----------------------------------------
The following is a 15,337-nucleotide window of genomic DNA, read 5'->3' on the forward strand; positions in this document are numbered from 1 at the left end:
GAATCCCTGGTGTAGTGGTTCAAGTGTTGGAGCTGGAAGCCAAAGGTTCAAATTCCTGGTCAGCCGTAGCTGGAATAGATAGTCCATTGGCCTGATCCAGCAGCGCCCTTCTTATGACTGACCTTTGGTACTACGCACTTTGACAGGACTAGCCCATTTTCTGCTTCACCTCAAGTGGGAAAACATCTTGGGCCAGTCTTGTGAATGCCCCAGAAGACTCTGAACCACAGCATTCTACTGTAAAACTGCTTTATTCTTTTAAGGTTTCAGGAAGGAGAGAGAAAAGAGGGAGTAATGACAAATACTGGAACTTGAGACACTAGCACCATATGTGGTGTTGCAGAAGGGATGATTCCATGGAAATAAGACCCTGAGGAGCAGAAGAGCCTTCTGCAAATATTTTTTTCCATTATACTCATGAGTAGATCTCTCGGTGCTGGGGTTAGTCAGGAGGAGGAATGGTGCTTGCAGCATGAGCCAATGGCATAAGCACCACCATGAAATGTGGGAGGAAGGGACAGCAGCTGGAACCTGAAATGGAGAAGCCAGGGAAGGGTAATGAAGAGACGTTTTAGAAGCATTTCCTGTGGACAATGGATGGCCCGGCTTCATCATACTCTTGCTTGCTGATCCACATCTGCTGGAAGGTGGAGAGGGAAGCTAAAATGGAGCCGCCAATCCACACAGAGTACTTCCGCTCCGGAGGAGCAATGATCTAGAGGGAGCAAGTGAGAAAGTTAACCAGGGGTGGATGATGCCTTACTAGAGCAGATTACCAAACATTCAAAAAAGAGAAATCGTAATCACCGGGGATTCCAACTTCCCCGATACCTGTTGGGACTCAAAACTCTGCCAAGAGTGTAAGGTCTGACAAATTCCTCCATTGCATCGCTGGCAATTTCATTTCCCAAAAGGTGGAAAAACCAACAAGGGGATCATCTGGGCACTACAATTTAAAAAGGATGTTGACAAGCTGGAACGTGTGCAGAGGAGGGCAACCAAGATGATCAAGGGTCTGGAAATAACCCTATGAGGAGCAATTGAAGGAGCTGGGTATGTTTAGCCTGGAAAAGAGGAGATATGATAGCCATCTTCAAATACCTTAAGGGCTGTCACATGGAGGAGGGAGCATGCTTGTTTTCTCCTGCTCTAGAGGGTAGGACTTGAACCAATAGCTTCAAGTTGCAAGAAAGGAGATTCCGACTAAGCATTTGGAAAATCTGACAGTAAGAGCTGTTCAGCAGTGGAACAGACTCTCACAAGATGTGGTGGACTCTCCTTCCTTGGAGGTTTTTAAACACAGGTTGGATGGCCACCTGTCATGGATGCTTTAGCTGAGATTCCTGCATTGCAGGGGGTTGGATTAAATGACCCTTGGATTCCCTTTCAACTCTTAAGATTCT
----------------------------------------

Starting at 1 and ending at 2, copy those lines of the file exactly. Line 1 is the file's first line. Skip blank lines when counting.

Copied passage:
The following is a 15,337-nucleotide window of genomic DNA, read 5'->3' on the forward strand; positions in this document are numbered from 1 at the left end:
GAATCCCTGGTGTAGTGGTTCAAGTGTTGGAGCTGGAAGCCAAAGGTTCAAATTCCTGGTCAGCCGTAGCTGGAATAGATAGTCCATTGGCCTGATCCAGCAGCGCCCTTCTTATGACTGACCTTTGGTACTACGCACTTTGACAGGACTAGCCCATTTTCTGCTTCACCTCAAGTGGGAAAACATCTTGGGCCAGTCTTGTGAATGCCCCAGAAGACTCTGAACCACAGCATTCTACTGTAAAACTGCTTTATTCTTTTAAGGTTTCAGGAAGGAGAGAGAAAAGAGGGAGTAATGACAAATACTGGAACTTGAGACACTAGCACCATATGTGGTGTTGCAGAAGGGATGATTCCATGGAAATAAGACCCTGAGGAGCAGAAGAGCCTTCTGCAAATATTTTTTTCCATTATACTCATGAGTAGATCTCTCGGTGCTGGGGTTAGTCAGGAGGAGGAATGGTGCTTGCAGCATGAGCCAATGGCATAAGCACCACCATGAAATGTGGGAGGAAGGGACAGCAGCTGGAACCTGAAATGGAGAAGCCAGGGAAGGGTAATGAAGAGACGTTTTAGAAGCATTTCCTGTGGACAATGGATGGCCCGGCTTCATCATACTCTTGCTTGCTGATCCACATCTGCTGGAAGGTGGAGAGGGAAGCTAAAATGGAGCCGCCAATCCACACAGAGTACTTCCGCTCCGGAGGAGCAATGATCTAGAGGGAGCAAGTGAGAAAGTTAACCAGGGGTGGATGATGCCTTACTAGAGCAGATTACCAAACATTCAAAAAAGAGAAATCGTAATCACCGGGGATTCCAACTTCCCCGATACCTGTTGGGACTCAAAACTCTGCCAAGAGTGTAAGGTCTGACAAATTCCTCCATTGCATCGCTGGCAATTTCATTTCCCAAAAGGTGGAAAAACCAACAAGGGGATCATCTGGGCACTACAATTTAAAAAGGATGTTGACAAGCTGGAACGTGTGCAGAGGAGGGCAACCAAGATGATCAAGGGTCTGGAAATAACCCTATGAGGAGCAATTGAAGGAGCTGGGTATGTTTAGCCTGGAAAAGAGGAGATATGATAGCCATCTTCAAATACCTTAAGGGCTGTCACATGGAGGAGGGAGCATGCTTGTTTTCTCCTGCTCTAGAGGGTAGGACTTGAACCAATAGCTTCAAGTTGCAAGAAAGGAGATTCCGACTAAGCATTTGGAAAATCTGACAGTAAGAGCTGTTCAGCAGTGGAACAGACTCTCACAAGATGTGGTGGACTCTCCTTCCTTGGAGGTTTTTAAACACAGGTTGGATGGCCACCTGTCATGGATGCTTTAGCTGAGATTCCTGCATTGCAGGGGGTTGGATTAAATGACCCTTGGATTCCCTTTCAACTCTTAAGATTCT